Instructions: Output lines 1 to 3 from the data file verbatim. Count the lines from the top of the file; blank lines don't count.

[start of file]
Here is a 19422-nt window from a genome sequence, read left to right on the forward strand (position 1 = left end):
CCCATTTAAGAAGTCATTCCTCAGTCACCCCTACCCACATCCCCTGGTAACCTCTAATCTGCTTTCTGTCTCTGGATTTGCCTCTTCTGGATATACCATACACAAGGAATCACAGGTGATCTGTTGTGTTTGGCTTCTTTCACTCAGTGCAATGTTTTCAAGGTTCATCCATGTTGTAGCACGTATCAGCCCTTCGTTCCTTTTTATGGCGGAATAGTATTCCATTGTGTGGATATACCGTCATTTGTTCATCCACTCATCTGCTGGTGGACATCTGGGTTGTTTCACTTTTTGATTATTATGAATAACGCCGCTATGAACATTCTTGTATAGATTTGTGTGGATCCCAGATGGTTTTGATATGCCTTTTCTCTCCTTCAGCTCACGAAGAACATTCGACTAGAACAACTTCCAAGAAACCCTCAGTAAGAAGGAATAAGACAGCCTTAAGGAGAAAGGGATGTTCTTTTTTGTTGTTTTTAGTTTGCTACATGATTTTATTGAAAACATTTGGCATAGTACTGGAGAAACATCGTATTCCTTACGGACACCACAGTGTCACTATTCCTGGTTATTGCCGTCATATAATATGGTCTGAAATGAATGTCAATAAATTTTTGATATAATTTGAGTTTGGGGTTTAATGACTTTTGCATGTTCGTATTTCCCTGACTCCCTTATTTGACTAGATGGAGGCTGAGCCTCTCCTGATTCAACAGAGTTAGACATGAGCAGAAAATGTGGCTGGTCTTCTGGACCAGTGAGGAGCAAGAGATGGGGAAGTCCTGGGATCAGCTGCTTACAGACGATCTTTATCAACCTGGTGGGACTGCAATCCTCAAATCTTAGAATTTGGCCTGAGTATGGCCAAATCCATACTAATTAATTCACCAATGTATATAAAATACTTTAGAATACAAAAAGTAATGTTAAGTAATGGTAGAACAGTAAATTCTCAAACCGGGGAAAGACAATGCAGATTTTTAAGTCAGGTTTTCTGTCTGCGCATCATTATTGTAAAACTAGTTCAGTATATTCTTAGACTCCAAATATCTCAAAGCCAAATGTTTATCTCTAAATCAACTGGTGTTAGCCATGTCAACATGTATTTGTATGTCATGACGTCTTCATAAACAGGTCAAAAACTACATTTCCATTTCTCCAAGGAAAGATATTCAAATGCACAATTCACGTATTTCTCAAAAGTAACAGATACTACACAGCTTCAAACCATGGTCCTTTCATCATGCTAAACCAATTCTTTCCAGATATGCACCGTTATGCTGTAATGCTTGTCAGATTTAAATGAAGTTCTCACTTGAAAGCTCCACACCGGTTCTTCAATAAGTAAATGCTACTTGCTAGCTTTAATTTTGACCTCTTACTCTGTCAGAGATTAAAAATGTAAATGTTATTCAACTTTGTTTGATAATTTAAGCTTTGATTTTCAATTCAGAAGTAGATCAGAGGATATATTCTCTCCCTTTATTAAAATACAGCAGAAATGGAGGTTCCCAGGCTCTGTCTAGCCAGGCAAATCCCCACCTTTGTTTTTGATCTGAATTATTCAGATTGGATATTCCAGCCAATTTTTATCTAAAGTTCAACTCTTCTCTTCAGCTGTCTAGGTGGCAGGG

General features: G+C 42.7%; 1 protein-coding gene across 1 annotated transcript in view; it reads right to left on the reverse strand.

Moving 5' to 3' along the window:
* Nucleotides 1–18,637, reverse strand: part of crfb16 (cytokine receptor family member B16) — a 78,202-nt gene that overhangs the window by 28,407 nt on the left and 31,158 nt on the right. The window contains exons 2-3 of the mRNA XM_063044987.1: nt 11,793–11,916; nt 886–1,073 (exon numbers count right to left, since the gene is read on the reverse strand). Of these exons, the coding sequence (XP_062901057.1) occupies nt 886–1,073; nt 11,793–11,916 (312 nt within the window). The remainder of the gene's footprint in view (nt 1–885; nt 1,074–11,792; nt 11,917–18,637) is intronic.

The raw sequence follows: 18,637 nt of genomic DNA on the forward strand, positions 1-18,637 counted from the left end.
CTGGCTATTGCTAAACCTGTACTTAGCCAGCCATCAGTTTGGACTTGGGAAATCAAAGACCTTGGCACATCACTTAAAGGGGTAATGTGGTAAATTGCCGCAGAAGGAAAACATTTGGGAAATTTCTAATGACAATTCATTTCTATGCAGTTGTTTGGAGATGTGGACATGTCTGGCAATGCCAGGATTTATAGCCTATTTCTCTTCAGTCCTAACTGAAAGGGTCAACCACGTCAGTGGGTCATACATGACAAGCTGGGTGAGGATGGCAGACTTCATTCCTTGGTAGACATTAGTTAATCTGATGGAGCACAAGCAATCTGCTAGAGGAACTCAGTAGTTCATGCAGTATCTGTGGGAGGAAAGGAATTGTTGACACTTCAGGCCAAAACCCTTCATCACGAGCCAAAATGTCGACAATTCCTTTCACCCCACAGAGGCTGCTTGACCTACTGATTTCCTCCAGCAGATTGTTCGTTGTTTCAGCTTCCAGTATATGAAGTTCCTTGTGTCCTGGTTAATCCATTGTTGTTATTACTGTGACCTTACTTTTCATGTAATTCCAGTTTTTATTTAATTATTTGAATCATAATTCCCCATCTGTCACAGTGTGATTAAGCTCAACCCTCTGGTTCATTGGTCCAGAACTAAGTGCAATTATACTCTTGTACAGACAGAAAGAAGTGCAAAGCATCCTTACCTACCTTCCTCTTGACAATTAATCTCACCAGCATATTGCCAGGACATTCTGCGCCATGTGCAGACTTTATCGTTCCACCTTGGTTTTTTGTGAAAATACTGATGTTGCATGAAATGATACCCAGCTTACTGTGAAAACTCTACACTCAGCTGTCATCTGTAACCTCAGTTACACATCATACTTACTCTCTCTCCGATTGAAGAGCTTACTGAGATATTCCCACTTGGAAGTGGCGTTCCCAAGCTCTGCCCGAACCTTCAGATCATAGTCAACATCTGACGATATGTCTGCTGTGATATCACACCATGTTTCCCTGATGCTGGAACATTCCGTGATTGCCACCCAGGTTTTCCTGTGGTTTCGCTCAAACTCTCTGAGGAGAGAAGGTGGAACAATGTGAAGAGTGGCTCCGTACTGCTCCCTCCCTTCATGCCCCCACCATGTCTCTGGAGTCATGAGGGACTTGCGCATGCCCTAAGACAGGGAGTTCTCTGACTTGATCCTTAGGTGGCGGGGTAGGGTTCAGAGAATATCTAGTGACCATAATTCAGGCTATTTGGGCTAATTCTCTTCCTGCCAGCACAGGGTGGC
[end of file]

Here is a 19422-nt window from a genome sequence, read left to right on the forward strand (position 1 = left end):
CCCATTTAAGAAGTCATTCCTCAGTCACCCCTACCCACATCCCCTGGTAACCTCTAATCTGCTTTCTGTCTCTGGATTTGCCTCTTCTGGATATACCATACACAAGGAATCACAGGTGATCTGTTGTGTTTGGCTTCTTTCACTCAGTGCAATGTTTTCAAGGTTCATCCATGTTGTAGCACGTATCAGCCCTTCGTTCCTTTTTATGGCGGAATAGTATTCCATTGTGTGGATATACCGTCATTTGTTCATCCACTCATCTGCTGGTGGACATCTGGGTTGTTTCACTTTTTGATTATTATGAATAACGCCGCTATGAACATTCTTGTATAGATTTGTGTGGATCCCAGATGGTTTTGATATGCCTTTTCTCTCCTTCAGCTCACGAAGAACATTCGACTAGAACAACTTCCAAGAAACCCTCAGTAAGAAGGAATAAGACAGCCTTAAGGAGAAAGGGATGTTCTTTTTTGTTGTTTTTAGTTTGCTACATGATTTTATTGAAAACATTTGGCATAGTACTGGAGAAACATCGTATTCCTTACGGACACCACAGTGTCACTATTCCTGGTTATTGCCGTCATATAATATGGTCTGAAATGAATGTCAATAAATTTTTGATATAATTTGAGTTTGGGGTTTAATGACTTTTGCATGTTCGTATTTCCCTGACTCCCTTATTTGACTAGATGGAGGCTGAGCCTCTCCTGATTCAACAGAGTTAGACATGAGCAGAAAATGTGGCTGGTCTTCTGGACCAGTGAGGAGCAAGAGATGGGGAAGTCCTGGGATCAGCTGCTTACAGACGATCTTTATCAACCTGGTGGGACTGCAATCCTCAAATCTTAGAATTTGGCCTGAGTATGGCCAAATCCATACTAATTAATTCACCAATGTATATAAAATACTTTAGAATACAAAAAGTAATGTTAAGTAATGGTAGAACAGTAAATTCTCAAACCGGGGAAAGACAATGCAGATTTTTAAGTCAGGTTTTCTGTCTGCGCATCATTATTGTAAAACTAGTTCAGTATATTCTTAGACTCCAAATATCTCAAAGCCAAATGTTTATCTCTAAATCAACTGGTGTTAGCCATGTCAACATGTATTTGTATGTCATGACGTCTTCATAAACAGGTCAAAAACTACATTTCCATTTCTCCAAGGAAAGATATTCAAATGCACAATTCACGTATTTCTCAAAAGTAACAGATACTACACAGCTTCAAACCATGGTCCTTTCATCATGCTAAACCAATTCTTTCCAGATATGCACCGTTATGCTGTAATGCTTGTCAGATTTAAATGAAGTTCTCACTTGAAAGCTCCACACCGGTTCTTCAATAAGTAAATGCTACTTGCTAGCTTTAATTTTGACCTCTTACTCTGTCAGAGATTAAAAATGTAAATGTTATTCAACTTTGTTTGATAATTTAAGCTTTGATTTTCAATTCAGAAGTAGATCAGAGGATATATTCTCTCCCTTTATTAAAATACAGCAGAAATGGAGGTTCCCAGGCTCTGTCTAGCCAGGCAAATCCCCACCTTTGTTTTTGATCTGAATTATTCAGATTGGATATTCCAGCCAATTTTTATCTAAAGTTCAACTCTTCTCTTCAGCTGTCTAGGTGGCAGGG

General features: G+C 42.7%; 1 protein-coding gene across 1 annotated transcript in view; it reads right to left on the reverse strand.